Four years after New York State passed legislation to mandate oversight and accountability when developmentally disabled youngsters are sent out of state for education and treatment, the city has enacted its own legislation meant to protect some of its most vulnerable citizens.
The legislation -- known as Billy’s Law after the Bay Ridge youth whose abuse at an out-of-state facility prompted his father, Vito Albanese, to commence a crusade to make sure that no other developmentally disabled youngster would suffer the same way -- was passed by the City Council at its October 14th meeting, and was expected to be signed into law by Mayor Michael Bloomberg as this paper went to press.
The city’s law will mandate that the Department of Education (DOE) report regularly to the City Council and to parents of special needs students on the out-of-state institutions to which the students are sent. Currently, almost 300 city students are sent out of state for treatment and education.
The goal, said City Councilmember Vincent Gentile, who sponsored the legislation, is to prevent abuse and neglect such as that experienced by Billy Albanese.
“When our children are outside our borders – when they’re out of sight – they will no longer be out of mind,” Gentile noted before the vote. “Our local Billy’s Law brings important information home so that some of our most vulnerable – special needs children – are protected by this city even when they’re hundreds of miles away.”
To that end, the new law requires that biannual reports include information on any enforcement action taken against a facility in which New York City children have been placed, and the outcome of any investigations into alleged abuse and neglect of children placed there, as well as general information such asthe names and locations of all out-of-state facilities in which New York City children are placed, the number of city children placed there, and information on the general population served by the facility as well as the types of services and therapies provided.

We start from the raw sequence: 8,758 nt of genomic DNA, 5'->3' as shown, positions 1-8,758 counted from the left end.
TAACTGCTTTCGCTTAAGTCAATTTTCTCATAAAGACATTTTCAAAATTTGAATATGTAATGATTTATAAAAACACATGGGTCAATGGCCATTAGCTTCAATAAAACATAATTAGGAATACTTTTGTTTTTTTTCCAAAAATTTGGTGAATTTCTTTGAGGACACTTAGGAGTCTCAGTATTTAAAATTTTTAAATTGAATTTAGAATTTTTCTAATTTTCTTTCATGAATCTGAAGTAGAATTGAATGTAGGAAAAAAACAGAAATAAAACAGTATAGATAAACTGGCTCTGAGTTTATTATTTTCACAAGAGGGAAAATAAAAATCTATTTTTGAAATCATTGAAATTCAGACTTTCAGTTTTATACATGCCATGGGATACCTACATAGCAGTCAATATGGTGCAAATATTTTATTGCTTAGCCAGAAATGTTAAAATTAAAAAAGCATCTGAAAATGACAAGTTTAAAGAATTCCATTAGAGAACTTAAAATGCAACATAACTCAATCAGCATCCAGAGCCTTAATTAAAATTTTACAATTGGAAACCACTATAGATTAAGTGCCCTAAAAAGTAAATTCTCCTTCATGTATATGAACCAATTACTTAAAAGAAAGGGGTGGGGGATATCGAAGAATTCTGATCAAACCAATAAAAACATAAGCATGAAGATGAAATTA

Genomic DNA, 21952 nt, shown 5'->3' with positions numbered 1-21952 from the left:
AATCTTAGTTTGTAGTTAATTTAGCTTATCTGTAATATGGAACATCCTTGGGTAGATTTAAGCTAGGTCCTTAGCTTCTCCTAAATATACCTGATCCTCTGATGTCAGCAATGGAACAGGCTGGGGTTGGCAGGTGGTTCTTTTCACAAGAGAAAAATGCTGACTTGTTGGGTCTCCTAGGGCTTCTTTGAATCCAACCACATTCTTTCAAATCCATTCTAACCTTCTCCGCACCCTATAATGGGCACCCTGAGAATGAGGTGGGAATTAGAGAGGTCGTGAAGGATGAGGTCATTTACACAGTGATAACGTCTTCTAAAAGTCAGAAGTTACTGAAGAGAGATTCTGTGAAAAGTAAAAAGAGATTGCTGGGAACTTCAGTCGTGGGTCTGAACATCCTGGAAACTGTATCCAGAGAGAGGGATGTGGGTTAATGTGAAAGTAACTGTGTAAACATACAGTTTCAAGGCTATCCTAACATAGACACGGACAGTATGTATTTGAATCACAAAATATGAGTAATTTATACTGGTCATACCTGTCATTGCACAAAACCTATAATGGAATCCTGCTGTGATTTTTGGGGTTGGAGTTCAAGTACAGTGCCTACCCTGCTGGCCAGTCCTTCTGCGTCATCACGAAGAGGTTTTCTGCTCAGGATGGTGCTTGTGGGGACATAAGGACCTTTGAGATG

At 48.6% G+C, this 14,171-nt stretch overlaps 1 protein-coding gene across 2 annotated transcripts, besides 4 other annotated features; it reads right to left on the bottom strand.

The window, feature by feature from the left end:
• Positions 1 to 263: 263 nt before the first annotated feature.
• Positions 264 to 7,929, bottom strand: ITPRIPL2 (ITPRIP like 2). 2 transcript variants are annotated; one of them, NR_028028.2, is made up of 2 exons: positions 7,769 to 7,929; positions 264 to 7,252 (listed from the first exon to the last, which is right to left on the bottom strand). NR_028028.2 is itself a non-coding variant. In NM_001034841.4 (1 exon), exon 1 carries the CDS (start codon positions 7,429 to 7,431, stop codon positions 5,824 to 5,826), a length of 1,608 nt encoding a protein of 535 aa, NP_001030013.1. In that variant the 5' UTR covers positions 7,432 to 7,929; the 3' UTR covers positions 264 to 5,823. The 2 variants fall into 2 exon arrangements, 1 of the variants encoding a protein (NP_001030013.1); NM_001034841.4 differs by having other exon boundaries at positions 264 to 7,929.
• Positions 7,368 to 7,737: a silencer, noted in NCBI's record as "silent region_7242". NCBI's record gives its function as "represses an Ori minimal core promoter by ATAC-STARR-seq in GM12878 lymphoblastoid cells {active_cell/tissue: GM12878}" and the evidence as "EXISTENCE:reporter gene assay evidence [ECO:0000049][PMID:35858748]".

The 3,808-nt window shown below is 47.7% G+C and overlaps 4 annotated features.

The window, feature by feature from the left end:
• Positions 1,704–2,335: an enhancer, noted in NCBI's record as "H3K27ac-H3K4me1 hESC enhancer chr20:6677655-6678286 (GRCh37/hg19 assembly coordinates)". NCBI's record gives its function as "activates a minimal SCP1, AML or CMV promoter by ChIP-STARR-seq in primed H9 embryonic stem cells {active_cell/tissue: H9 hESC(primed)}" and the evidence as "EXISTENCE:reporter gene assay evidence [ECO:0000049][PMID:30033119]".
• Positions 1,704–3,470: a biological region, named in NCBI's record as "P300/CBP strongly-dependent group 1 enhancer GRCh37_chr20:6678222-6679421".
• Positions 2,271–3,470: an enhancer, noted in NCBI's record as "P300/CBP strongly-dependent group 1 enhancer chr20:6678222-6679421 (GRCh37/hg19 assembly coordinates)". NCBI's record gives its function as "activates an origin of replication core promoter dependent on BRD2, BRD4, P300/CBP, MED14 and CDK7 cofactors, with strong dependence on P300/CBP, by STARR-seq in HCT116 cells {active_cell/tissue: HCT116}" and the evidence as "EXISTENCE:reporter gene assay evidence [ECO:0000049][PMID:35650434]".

DOE must also report on the total amount spent annually to provide services to children at each out-of-state facility and the number of children discharged from each facility annually, including information on the facilities to which they are moved.
The legislation is needed, said Billy’s father. “I believe it’s another layer of protection for city kids,” Albanese told this paper.
“Those who can’t speak or advocate for themselves require our highest standards of planning and oversight,” he contended. “It’s time to be proactive rather than reactive in solving their needs for education and special care.
“This is the beginning of the process,” Albanese went on. “I believe New York will take a leadership role in enacting protective legislation that will make this state and city a national model and leader in the disabilities field.”
Gentile has been working on a version of Billy’s Law since 2000, when, as a state senator, partnering with Assemblymember Joan Millman, he introduced the bill in the state legislature. That bill was taken up by State Senator Marty Golden, who succeeded Gentile, and became law in 2005.
The state version of Billy’s Law requires both increased oversight over the care of New York residents placed in out-of-state facilities and an effort by the state to increase the capacity and viability of New York’s own institutions, in order to bring those developmentally disabled students sent out of state back to New York, and close to their families and their communities.
©2009 Community News Group
By submitting this comment, you agree to the following terms:
You agree that you, and not BrooklynDaily.com or its affiliates, are fully responsible for the content that you post. You agree not to post any abusive, obscene, vulgar, slanderous, hateful, threatening or sexually-oriented material or any material that may violate applicable law; doing so may lead to the removal of your post and to your being permanently banned from posting to the site. You grant to BrooklynDaily.com the royalty-free, irrevocable, perpetual and fully sublicensable license to use, reproduce, modify, adapt, publish, translate, create derivative works from, distribute, perform and display such content in whole or in part world-wide and to incorporate it in other works in any form, media or technology now known or later developed.